Take Off with Healthier Options: Healthy Eating at Airports
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As you wait at your gate to board your flight, it's easy to become distracted by the airport vendors hawking gooey cinnamon buns and greasy burgers. Suddenly, you find yourself finishing off an extra large order of fries or even toting a jumbo-sized frozen coffee concoction onto the plane with you. With some know-how and preparation, you can replace the barrage of high-caloric foods with healthier options straight from your pantries and cupboards at home. The next time you take off for your destination, you can munch on fresher ingredients and leaner snacks, leaving you feeling healthy and maybe even saving you a few bucks.
“It's important to be aware of what you can or can't bring to the airport according to the given updated TSA guidelines,” explains Heather Albertson, RD, LDN, CNSC, a clinical dietitian specialist at Johns Hopkins Bayview Medical Center.
Single-sized packets are portable and accessible options to bring with you, provided that each item is 3.4 ounces or less and is sealed in its original wrapping. Healthy examples include cheese sticks, peanut butter, hummus and drinkable yogurts.
For robust snacking, there is no limit on size. As long as the items are sealed, wrapped and unopened, you can bring as little or much as you want. Albertson recommends 100-calorie snack packs, whole grain crackers, trail mix, Chex mix, pretzels and nuts.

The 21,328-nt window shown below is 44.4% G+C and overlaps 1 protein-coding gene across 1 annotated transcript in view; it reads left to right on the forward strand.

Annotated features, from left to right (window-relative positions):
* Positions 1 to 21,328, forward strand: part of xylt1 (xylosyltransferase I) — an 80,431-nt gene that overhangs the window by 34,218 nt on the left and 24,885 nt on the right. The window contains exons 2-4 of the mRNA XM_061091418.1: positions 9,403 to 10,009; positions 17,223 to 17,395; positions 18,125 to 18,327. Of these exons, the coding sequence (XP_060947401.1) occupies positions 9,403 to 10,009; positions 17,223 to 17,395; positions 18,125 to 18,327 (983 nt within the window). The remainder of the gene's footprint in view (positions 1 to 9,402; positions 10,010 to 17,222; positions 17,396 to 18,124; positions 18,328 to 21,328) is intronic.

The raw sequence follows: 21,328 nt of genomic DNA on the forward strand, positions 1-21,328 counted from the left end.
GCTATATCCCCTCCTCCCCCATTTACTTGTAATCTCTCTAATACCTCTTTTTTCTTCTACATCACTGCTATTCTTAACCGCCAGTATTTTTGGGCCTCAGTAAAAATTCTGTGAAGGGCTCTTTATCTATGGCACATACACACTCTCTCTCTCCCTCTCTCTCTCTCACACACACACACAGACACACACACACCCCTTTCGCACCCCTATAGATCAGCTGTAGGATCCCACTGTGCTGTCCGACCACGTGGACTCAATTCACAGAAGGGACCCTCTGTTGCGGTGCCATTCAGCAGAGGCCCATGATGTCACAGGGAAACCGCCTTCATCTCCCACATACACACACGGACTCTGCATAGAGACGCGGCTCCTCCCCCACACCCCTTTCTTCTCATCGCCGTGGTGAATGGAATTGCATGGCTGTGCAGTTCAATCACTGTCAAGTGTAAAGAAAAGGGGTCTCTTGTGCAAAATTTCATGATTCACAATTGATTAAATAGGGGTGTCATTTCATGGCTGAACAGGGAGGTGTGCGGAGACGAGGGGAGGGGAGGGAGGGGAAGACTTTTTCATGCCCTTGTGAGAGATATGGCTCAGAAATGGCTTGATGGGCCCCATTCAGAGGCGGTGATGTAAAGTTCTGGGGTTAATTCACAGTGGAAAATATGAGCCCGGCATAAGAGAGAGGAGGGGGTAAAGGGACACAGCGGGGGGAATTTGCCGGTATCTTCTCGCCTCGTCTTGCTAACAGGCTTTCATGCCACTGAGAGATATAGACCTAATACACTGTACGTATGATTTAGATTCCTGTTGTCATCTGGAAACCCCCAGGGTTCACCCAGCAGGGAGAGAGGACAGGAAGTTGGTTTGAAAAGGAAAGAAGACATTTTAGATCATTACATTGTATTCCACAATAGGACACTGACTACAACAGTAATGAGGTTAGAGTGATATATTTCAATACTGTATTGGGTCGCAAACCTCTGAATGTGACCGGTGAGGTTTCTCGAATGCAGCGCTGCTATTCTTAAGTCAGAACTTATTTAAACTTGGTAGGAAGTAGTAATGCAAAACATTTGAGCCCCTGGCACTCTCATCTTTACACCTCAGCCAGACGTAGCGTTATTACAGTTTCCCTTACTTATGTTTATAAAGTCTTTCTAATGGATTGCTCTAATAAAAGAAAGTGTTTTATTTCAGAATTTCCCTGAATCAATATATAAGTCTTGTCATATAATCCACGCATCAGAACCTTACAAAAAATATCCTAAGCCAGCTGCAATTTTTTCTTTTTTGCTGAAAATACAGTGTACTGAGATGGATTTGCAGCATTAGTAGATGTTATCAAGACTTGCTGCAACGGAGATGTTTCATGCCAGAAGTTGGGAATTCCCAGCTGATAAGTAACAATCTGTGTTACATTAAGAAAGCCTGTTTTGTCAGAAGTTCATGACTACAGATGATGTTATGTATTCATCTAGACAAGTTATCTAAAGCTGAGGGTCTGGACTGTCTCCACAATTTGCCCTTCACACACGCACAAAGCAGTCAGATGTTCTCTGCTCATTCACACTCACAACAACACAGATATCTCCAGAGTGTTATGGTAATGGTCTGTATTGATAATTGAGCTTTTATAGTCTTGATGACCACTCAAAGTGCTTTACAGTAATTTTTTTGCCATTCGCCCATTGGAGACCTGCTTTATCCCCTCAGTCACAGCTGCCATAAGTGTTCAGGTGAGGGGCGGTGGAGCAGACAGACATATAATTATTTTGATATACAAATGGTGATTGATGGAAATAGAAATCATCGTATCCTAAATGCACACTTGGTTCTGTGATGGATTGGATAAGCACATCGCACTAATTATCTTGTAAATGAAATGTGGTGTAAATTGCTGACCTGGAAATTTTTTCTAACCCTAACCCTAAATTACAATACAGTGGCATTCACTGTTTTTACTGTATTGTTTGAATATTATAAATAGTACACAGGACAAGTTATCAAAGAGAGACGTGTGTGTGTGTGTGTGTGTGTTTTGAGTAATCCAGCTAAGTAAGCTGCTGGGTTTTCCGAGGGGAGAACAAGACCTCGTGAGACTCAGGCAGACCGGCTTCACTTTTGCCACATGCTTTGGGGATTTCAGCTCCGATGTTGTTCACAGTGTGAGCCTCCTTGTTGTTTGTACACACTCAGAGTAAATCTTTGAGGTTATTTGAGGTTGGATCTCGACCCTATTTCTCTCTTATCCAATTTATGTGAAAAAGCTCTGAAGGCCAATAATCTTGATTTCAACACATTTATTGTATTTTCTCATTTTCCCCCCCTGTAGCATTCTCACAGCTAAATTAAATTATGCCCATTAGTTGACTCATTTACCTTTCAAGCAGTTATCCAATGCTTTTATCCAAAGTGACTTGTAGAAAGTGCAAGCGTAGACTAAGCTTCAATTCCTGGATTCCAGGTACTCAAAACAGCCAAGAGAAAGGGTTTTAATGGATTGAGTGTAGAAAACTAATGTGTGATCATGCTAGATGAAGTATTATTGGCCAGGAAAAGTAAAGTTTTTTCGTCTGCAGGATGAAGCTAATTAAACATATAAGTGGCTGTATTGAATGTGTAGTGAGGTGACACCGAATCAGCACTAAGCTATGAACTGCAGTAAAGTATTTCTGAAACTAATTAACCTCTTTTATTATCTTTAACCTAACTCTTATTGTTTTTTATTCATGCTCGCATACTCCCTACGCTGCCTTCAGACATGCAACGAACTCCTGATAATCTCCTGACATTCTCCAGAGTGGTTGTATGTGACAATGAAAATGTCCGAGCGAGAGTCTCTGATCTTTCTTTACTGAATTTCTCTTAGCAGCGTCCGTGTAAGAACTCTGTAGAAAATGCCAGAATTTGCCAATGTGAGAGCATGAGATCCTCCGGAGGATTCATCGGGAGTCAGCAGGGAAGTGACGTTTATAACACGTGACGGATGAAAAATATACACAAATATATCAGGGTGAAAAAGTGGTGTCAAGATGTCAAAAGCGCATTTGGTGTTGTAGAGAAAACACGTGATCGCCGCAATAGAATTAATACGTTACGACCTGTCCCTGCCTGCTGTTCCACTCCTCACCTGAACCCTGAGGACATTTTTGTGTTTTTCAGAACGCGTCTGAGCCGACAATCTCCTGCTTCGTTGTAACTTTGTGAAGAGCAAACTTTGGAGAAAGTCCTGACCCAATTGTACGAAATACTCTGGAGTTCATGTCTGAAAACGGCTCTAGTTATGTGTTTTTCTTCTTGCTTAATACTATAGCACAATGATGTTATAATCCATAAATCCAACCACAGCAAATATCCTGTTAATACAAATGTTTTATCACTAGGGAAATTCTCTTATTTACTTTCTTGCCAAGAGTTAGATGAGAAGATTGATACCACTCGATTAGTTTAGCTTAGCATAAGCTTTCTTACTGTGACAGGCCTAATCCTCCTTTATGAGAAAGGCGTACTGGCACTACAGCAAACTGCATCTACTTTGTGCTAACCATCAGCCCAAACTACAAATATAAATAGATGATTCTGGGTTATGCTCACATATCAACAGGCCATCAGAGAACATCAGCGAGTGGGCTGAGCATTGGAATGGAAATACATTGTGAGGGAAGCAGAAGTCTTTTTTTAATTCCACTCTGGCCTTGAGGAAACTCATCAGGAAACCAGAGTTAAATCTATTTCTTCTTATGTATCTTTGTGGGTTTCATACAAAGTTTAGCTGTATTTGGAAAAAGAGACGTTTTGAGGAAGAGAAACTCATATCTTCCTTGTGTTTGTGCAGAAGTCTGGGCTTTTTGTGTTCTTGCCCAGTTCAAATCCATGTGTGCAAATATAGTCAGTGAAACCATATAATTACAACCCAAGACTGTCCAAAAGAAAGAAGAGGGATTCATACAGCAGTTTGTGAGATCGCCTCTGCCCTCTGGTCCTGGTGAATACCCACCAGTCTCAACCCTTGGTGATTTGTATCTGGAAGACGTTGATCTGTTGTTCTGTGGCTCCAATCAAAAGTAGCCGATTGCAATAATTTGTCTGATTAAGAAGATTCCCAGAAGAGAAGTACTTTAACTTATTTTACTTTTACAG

Think twice before you pitch your bowl of apples or bunches of grapes.“Travelers often assume they can't take fruit through security, but they can,” says Albertson. “The fruits need to be in whole form with the skin on. Berries and grapes are ok, as well as dried fruits. Fresh fruits can last for several days without refrigeration.”
For those with a larger appetite, Albertson suggests packing sandwiches or wraps that travel easily. Choose a whole grain or wheat bread. Peanut butter and jelly is a classic favorite and a breeze to assemble. Take the single packet of peanut butter and spread it across the slices of bread on the plane. You can also bring a whole banana with you and cut it on the plane to place between your sandwich. A turkey sandwich is a healthy option travelers can supplement with cheese, hummus or mustard. The key is to wrap your foods in a plastic bag you can zip shut. For international flights with longer legs, Albertson recommends travelers to research their respective airlines for the option of having healthier meals set aside for them in advance.
Other foods yielding healthier results include tuna kits that come armed with separated components like crackers and light mayonnaise. Granola or breakfast bars at 200 calories or less are easy to slip into your bag and quick to take out. Healthy brands include Kashi, Nature Valley and Quaker.
Of course, you may be too pressed for time to pack these healthy meals at home. Airports these days do carry healthier options. “The overall message is that if you're buying at the airport, make sure to pay attention and read the label,” Albertson advises. “Avoid saturated or trans fats that you find in baked potato chips, for example. Look for monounsaturated and polyunsaturated fats instead.”
When it comes to healthy eating at the airport, be prepared and and be aware. Rather than reaching for a glazed doughnut the next time you're waiting to be air bound, dig into your carry-on bag for the healthier treats you brought from home.
For more from Dani, be sure to check out her Featured Foodies profile page.
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